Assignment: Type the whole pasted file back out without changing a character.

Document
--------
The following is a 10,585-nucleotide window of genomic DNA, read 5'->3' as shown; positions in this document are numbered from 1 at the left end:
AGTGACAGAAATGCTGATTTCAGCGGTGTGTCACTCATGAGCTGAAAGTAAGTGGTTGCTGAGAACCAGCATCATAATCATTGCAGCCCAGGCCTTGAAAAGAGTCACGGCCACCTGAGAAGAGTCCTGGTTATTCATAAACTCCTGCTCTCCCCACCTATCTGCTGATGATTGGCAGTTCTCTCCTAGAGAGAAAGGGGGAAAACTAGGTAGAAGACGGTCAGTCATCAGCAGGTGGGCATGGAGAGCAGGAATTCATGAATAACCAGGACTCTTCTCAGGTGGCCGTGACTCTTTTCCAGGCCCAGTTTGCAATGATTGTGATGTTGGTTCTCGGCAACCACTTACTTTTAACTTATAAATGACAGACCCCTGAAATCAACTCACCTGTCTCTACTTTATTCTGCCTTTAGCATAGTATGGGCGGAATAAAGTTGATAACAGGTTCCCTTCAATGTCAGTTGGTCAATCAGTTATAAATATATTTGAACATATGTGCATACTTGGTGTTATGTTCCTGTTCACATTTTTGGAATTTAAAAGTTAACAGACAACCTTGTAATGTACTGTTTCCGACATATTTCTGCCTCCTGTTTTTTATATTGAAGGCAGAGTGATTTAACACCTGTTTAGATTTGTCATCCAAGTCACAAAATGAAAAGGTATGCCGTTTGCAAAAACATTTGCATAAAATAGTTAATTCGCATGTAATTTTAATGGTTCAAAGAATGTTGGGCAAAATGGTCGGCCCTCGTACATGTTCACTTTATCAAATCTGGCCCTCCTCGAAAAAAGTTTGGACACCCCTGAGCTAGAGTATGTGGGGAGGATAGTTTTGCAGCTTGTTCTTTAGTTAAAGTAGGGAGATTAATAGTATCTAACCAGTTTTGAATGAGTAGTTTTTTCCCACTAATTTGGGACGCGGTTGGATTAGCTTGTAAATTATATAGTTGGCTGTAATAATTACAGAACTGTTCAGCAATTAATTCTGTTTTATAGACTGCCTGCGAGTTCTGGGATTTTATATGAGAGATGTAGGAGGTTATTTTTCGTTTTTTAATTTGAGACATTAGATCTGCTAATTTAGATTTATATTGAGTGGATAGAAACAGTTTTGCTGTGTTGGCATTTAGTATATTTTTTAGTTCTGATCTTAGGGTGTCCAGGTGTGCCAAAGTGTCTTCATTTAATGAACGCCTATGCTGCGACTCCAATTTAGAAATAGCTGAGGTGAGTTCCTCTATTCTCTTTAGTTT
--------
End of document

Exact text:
The following is a 10,585-nucleotide window of genomic DNA, read 5'->3' as shown; positions in this document are numbered from 1 at the left end:
AGTGACAGAAATGCTGATTTCAGCGGTGTGTCACTCATGAGCTGAAAGTAAGTGGTTGCTGAGAACCAGCATCATAATCATTGCAGCCCAGGCCTTGAAAAGAGTCACGGCCACCTGAGAAGAGTCCTGGTTATTCATAAACTCCTGCTCTCCCCACCTATCTGCTGATGATTGGCAGTTCTCTCCTAGAGAGAAAGGGGGAAAACTAGGTAGAAGACGGTCAGTCATCAGCAGGTGGGCATGGAGAGCAGGAATTCATGAATAACCAGGACTCTTCTCAGGTGGCCGTGACTCTTTTCCAGGCCCAGTTTGCAATGATTGTGATGTTGGTTCTCGGCAACCACTTACTTTTAACTTATAAATGACAGACCCCTGAAATCAACTCACCTGTCTCTACTTTATTCTGCCTTTAGCATAGTATGGGCGGAATAAAGTTGATAACAGGTTCCCTTCAATGTCAGTTGGTCAATCAGTTATAAATATATTTGAACATATGTGCATACTTGGTGTTATGTTCCTGTTCACATTTTTGGAATTTAAAAGTTAACAGACAACCTTGTAATGTACTGTTTCCGACATATTTCTGCCTCCTGTTTTTTATATTGAAGGCAGAGTGATTTAACACCTGTTTAGATTTGTCATCCAAGTCACAAAATGAAAAGGTATGCCGTTTGCAAAAACATTTGCATAAAATAGTTAATTCGCATGTAATTTTAATGGTTCAAAGAATGTTGGGCAAAATGGTCGGCCCTCGTACATGTTCACTTTATCAAATCTGGCCCTCCTCGAAAAAAGTTTGGACACCCCTGAGCTAGAGTATGTGGGGAGGATAGTTTTGCAGCTTGTTCTTTAGTTAAAGTAGGGAGATTAATAGTATCTAACCAGTTTTGAATGAGTAGTTTTTTCCCACTAATTTGGGACGCGGTTGGATTAGCTTGTAAATTATATAGTTGGCTGTAATAATTACAGAACTGTTCAGCAATTAATTCTGTTTTATAGACTGCCTGCGAGTTCTGGGATTTTATATGAGAGATGTAGGAGGTTATTTTTCGTTTTTTAATTTGAGACATTAGATCTGCTAATTTAGATTTATATTGAGTGGATAGAAACAGTTTTGCTGTGTTGGCATTTAGTATATTTTTTAGTTCTGATCTTAGGGTGTCCAGGTGTGCCAAAGTGTCTTCATTTAATGAACGCCTATGCTGCGACTCCAATTTAGAAATAGCTGAGGTGAGTTCCTCTATTCTCTTTAGTTT